By GEORGE NAVA TRUE II / Content Editor
Fans of multi-awarded singer-songwriter Gary Valenciano were shocked when their beloved idol underwent emergency open heart surgery last Sunday. Fortunately, the 53-year-old musician and TV host appears to be doing well after the operation, according to his wife Angeli.
Prior to surgery, Mr. Pure Energy suffered from chest pain and constant tiredness. Doctors said he had a blocked anterior descending artery caused by diabetes. In spite of that, Valenciano promised fans he would perform again once he fully recovers.
Traditional or open heart surgery is a common operation done in adults. In the United States alone, over 200,000 Americans undergo this procedure every year, according to The Washington Post. This is also known as coronary artery bypass surgery, coronary artery bypass graft (“cabbage”) surgery, heart bypass, or bypass surgery.
Doctors at the Mayo Clinic said it is so named because the chest is cut open in order to divert the flow of blood around a blocked artery in the heart. A healthy blood vessel is removed from the leg, arm, or chest and is connected to the other arteries in the heart. By doing so, blood bypasses the diseased artery and normal blood flow is restored. This relieves angina (chest pain), shortness of breath, and reduces the patient’s risk of dying from heart disease.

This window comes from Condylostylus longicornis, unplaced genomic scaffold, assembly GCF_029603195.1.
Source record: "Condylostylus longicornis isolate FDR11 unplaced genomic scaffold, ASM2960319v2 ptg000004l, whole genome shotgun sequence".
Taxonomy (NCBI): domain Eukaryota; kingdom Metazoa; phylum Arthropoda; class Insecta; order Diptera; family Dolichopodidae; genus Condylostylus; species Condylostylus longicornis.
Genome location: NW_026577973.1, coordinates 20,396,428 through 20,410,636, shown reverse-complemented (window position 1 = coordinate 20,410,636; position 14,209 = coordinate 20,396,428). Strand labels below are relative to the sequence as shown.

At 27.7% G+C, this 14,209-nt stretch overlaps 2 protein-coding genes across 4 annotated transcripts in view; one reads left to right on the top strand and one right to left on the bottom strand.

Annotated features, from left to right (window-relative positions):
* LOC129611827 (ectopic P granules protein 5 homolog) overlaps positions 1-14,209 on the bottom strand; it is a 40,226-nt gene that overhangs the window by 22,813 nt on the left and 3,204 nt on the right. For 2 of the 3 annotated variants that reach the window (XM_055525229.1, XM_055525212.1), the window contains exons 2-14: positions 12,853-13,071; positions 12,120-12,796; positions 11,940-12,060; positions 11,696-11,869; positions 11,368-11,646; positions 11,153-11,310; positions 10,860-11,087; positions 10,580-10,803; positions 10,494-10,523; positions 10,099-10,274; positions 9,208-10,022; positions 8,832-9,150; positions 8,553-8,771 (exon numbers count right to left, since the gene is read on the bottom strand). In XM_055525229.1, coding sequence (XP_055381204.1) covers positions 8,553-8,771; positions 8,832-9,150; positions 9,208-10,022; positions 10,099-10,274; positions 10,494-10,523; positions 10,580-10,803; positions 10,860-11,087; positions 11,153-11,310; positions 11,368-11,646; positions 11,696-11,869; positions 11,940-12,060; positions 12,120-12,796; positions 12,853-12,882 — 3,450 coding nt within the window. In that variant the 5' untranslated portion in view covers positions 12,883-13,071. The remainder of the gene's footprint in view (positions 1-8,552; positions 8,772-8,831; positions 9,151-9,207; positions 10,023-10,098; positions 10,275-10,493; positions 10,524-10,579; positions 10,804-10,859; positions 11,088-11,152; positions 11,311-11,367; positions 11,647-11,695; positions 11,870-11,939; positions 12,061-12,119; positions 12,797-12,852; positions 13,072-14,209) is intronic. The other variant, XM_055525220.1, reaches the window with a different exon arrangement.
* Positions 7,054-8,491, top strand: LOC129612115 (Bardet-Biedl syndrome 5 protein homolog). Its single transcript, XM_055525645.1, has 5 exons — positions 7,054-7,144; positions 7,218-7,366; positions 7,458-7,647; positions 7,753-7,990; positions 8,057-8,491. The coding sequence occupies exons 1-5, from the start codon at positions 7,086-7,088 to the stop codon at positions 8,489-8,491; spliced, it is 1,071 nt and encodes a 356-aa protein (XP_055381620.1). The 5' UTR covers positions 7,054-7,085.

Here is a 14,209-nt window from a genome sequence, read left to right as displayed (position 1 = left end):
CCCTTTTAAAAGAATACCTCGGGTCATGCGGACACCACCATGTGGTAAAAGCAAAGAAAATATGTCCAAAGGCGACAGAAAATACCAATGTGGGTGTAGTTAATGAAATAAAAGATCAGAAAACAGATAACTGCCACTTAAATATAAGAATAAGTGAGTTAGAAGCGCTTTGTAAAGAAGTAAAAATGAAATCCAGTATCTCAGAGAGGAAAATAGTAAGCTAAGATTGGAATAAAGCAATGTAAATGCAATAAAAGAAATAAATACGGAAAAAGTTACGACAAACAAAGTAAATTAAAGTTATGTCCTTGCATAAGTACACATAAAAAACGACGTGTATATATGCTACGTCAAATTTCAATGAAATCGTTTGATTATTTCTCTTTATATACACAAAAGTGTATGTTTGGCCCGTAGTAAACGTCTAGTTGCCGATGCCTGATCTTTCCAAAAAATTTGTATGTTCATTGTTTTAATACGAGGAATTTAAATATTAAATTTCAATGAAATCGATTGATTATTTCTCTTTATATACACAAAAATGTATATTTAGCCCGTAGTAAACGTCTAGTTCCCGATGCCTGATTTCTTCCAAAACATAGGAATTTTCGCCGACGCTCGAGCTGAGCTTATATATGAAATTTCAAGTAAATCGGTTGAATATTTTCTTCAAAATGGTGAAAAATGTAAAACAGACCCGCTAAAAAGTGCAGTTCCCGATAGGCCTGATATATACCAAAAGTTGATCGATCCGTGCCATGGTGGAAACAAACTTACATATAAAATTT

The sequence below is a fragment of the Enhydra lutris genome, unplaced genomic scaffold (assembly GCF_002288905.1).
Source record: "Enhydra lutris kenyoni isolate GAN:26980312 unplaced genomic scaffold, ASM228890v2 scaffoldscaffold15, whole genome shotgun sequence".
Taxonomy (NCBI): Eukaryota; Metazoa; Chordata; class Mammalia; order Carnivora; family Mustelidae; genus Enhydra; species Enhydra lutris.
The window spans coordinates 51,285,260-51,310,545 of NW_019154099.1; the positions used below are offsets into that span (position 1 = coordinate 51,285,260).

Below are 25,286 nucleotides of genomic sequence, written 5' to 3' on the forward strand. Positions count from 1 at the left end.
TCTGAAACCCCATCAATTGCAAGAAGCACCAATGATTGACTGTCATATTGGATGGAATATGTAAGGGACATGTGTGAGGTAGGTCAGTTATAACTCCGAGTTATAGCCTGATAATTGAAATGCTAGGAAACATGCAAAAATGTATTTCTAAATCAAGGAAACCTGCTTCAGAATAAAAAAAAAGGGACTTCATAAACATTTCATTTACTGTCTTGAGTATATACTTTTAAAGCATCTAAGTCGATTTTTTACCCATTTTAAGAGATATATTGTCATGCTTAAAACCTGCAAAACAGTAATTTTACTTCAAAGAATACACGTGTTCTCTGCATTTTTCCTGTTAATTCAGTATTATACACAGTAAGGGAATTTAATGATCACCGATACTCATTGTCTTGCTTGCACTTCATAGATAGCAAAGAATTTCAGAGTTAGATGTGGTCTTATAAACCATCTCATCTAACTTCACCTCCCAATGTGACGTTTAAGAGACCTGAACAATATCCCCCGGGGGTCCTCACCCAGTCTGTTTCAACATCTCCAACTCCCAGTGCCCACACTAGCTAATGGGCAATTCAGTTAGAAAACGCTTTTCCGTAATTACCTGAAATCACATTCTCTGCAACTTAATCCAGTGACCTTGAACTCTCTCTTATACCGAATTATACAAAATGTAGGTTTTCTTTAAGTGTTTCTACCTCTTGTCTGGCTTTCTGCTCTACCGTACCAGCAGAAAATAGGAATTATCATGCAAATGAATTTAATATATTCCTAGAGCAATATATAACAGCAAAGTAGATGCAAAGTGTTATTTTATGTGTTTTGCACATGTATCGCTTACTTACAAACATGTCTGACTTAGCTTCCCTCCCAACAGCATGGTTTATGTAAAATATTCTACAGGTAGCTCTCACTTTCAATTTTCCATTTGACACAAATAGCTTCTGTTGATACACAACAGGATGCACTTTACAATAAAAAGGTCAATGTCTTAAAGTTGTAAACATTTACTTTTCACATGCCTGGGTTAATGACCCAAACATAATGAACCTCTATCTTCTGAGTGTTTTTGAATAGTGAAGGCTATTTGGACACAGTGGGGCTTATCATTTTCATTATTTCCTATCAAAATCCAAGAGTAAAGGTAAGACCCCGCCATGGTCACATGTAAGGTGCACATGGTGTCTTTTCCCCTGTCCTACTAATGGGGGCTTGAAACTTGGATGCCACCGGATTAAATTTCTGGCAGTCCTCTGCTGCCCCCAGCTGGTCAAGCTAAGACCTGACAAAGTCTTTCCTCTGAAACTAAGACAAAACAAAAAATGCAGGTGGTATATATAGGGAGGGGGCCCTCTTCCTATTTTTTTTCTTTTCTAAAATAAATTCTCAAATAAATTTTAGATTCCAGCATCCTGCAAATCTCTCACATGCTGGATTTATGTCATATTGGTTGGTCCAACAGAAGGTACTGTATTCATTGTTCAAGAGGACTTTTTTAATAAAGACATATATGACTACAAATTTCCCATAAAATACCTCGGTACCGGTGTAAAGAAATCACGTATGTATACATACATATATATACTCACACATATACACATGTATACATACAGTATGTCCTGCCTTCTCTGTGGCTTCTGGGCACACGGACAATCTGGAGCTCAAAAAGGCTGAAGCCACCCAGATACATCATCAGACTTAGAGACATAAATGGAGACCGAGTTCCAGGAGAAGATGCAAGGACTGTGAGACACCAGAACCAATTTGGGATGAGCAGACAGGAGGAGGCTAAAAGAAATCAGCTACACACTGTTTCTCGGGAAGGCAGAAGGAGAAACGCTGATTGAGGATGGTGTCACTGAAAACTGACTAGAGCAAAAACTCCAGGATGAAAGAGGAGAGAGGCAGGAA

The Mayo Clinic recommends open heart surgery if there is severe chest pain caused by narrowed or blocked arteries. This becomes an option if there are numerous diseased arteries and the left ventricle (the heart’s main pumping chamber) or left main coronary artery isn’t working well.
A heart bypass is normally done if other artery-opening techniques like angioplasty or stenting are not suitable for a patient or if these procedures haven’t worked well. This type of surgery may also be performed if the patient has a heart attack and can’t be helped by other treatments.
Not Without Risks
Although open heart surgery is a common and safe operation, the Mayo Clinic said there are certain risks you should be aware of. Possible complications include bleeding, wound infections, heart rhythm irregularities, memory loss, stroke, and a heart attack. The risk is higher in patients with other medical conditions like kidney disease, diabetes, emphysema, or blocked leg arteries.
If you are healthy, expect a complete recovery in six to 12 weeks. Done correctly, a heart bypass will keep the patient free from symptoms for as long as 15 years.
Bear in mind, however, that the operation doesn’t cure the underlying cause of blocked arteries. Lifestyle changes like quitting smoking, exercise, and stress management are required to prevent the problem from recurring.
Depending on your health, you may need to take medicines to lower blood pressure, prevent blood clots, lower cholesterol, and control diabetes. Still, that’s a small price to pay to get back on your feet, be with your family, and live a normal life.
For more information on heart surgery, check out https://www.nhlbi.nih.gov/health-topics/heart-surgery.